Russian flags flooded Lenin Square in the centre of Crimea’s capital Simferopol Sunday as thousands rallied in support of Moscow’s takeover of the peninsula — vastly overwhelming a smaller pro-Ukraine demonstration nearby.
The rival rallies in Simferopol were peaceful, in contrast to the Crimean port city of Sevastopol, where about 100 pro-Russians with clubs and whips attacked some 20 people who were guarding a pro-Ukraine rally.
Some 10,000 people joined the pro-Russia rally in Simferopol, chanting “Russia! Russia!” as a navy band played patriotic Russian songs and dancers twirled on stage.
“We will overcome all adversity, all obstacles and we will restore historic justice,” the newly installed pro-Russian prime minister of Crimea, Sergei Aksyonov, told the crowd.
Standing amidst signs reading “Crimea is not in Ukraine” and “With Russia, Peace in Crimea,” 60-year-old Olga said restoring Crimea to Russian rule would undo a historical injustice.
“We don’t want to be with those Ukrainian fascists any more,” said Olga, who declined to give her surname.
A few kilometres (miles) away, a much smaller crowd of about 1,000 gathered for a more sombre demonstration in support of Crimea remaining within Ukraine.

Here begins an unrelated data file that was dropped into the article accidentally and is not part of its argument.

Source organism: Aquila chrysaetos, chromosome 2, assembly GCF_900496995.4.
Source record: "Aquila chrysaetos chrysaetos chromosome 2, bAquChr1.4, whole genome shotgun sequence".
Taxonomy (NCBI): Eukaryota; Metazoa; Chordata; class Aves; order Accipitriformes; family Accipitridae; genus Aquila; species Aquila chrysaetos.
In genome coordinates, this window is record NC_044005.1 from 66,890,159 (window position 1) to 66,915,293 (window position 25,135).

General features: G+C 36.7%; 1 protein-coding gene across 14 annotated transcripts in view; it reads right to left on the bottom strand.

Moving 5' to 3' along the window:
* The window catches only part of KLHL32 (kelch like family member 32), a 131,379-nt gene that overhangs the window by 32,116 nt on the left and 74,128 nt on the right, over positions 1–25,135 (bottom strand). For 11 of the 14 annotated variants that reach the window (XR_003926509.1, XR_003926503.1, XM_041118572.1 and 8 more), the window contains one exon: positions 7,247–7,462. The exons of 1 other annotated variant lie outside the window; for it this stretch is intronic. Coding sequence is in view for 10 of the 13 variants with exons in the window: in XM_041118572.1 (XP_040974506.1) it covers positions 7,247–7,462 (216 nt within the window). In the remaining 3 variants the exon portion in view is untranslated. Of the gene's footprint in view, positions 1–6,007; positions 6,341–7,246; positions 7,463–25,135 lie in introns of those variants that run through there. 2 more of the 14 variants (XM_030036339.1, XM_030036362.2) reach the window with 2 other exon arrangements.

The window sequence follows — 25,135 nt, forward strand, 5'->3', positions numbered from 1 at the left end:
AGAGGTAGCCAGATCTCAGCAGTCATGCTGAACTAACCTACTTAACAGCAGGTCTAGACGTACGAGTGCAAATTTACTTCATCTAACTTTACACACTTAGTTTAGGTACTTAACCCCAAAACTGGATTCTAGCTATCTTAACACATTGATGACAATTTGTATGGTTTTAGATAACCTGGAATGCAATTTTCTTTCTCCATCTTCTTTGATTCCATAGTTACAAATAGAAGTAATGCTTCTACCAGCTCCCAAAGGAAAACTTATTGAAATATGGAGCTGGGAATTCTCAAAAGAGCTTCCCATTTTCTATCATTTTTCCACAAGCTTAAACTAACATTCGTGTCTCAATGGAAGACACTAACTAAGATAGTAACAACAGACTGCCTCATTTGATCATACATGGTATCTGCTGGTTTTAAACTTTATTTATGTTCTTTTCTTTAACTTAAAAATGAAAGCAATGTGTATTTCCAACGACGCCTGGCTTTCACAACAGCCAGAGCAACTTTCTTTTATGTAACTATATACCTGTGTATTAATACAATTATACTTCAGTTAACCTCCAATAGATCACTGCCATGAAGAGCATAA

Standing under a bronze bust of Taras Shevchenko — the Ukrainian poet and national hero whose birth 200 years earlier was marked on Sunday — the demonstrators read poetry and sang the national anthem, many with their hands on their hearts.
“We are here to honour the great Shevchenko and Ukraine,” said Svyatoslav Regushevsky, a 46-year-old who brought his two-and-a-half-year-old son, wearing a ski jacket with the Ukrainian flag colours, to the unity rally.
“They cannot seize Crimea, (it’s an) illegal occupation,” he said, as around him unity supporters waved yellow-and-blue balloons marked: “We are for peace in Ukraine”.
– ‘Kalashnikov democracy’ –
The atmosphere was peaceful, with several dozen police keeping watch on the edges of the crowd.
A convoy of about 30 cars tooting their horns and waving Russian flags drove by the rally, prompting shouts of “Shame! Shame!” from participants.
Asked why so many more people were at the pro-Russia rally, 32-year-old Anton Vlasenko said they were afraid to stand up to Moscow.
“They are scared of the Russian soldiers, they think they have no choice,” he said.
He said the referendum planned for March 16 on making Crimea part of Russia — announced after pro-Moscow lawmakers seized control and Russian forces flooded into the region — was a farce.
“The Kalashnikov is the symbol of Russian democracy,” Vlasenko said.
Attempts to hold a similar pro-unity demonstration in Sevastopol met with violence, with the pro-Russian activists attacking some 20 people who were guarding a 200-strong rally in an outer district of the city.
The attackers destroyed a car and blocked the vehicles of the security men guarding the crowd, at least five of whom were detained by police.
It was unclear whether anybody was seriously injured in the clashes at the rally, which also saw protesters waving the Ukrainian flag and singing the national anthem.